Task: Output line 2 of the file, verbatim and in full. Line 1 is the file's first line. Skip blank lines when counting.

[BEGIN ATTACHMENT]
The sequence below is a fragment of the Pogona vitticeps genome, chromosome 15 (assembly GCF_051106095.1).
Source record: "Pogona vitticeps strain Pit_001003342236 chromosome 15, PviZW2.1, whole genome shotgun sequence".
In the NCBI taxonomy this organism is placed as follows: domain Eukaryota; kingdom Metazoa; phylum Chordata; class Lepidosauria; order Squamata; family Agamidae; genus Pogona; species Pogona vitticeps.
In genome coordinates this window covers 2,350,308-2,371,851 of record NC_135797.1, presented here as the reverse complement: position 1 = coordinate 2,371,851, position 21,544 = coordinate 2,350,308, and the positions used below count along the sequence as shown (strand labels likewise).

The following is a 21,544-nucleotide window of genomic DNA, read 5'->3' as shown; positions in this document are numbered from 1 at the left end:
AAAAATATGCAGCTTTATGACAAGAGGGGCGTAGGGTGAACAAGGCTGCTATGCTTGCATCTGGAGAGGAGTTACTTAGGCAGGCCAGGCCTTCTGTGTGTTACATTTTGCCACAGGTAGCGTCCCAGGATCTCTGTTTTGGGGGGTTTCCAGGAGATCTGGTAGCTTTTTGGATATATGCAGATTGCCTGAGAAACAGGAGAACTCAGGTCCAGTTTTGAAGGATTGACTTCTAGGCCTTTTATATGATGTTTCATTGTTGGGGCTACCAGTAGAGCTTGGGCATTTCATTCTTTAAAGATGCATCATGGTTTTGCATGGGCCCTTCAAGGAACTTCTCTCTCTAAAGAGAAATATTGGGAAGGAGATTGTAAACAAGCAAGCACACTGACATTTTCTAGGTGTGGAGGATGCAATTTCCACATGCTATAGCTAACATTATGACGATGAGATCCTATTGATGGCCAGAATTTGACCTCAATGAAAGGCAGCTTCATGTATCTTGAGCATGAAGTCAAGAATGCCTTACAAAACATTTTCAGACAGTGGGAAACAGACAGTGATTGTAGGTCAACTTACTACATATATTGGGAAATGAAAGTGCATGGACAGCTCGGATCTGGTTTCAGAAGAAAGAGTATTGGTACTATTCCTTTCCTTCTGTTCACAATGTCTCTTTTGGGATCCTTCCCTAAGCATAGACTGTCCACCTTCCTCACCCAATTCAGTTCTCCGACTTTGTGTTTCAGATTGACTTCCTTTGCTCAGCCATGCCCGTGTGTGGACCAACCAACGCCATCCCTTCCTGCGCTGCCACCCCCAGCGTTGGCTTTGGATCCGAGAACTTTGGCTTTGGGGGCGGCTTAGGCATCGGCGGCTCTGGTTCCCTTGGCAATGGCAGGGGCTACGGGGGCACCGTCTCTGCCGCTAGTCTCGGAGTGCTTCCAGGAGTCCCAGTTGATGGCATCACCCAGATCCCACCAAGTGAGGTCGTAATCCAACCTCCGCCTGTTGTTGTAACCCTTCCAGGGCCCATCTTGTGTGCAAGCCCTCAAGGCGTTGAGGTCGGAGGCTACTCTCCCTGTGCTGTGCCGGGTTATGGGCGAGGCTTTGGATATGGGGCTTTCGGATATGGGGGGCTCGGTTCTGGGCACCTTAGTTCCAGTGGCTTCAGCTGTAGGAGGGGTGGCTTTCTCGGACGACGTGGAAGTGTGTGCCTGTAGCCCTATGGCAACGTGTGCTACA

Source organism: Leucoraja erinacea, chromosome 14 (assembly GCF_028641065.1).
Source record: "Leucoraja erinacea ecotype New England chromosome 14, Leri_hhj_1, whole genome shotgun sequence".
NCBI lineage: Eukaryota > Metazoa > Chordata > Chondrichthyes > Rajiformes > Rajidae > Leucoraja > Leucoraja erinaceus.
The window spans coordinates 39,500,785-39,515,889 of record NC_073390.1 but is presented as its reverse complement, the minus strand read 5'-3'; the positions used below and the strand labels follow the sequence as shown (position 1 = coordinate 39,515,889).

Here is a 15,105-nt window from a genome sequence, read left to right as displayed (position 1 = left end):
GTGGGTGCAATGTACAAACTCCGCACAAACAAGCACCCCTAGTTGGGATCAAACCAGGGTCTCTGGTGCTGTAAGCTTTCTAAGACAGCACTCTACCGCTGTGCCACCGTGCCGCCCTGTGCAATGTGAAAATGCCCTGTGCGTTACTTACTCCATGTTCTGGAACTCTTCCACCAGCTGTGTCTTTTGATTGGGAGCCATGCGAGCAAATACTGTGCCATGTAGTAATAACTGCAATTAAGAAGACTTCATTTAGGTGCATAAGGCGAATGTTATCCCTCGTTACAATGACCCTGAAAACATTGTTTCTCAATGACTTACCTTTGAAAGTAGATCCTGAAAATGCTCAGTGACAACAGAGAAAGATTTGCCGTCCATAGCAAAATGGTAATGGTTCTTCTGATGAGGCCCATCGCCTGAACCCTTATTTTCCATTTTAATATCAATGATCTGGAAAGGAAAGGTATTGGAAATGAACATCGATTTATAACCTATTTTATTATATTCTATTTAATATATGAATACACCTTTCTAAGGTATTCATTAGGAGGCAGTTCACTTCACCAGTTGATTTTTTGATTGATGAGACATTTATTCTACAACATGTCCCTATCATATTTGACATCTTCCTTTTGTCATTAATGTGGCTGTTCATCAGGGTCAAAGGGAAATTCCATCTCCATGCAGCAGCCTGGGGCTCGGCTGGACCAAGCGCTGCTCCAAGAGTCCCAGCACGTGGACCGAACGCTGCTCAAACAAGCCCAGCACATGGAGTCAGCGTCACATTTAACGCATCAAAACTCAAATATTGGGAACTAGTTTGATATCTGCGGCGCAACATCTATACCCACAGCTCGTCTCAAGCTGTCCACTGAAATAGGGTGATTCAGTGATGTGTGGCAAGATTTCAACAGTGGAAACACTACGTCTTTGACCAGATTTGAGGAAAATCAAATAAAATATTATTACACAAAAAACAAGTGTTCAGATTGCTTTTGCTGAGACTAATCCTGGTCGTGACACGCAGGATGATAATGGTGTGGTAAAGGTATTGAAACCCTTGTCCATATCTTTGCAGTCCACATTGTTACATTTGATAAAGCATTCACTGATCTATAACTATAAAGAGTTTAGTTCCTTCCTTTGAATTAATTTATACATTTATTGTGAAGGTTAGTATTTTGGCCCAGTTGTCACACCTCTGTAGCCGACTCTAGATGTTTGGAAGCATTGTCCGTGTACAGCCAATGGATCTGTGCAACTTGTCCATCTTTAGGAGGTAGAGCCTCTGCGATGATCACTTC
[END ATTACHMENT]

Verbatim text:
Source record: "Pogona vitticeps strain Pit_001003342236 chromosome 15, PviZW2.1, whole genome shotgun sequence".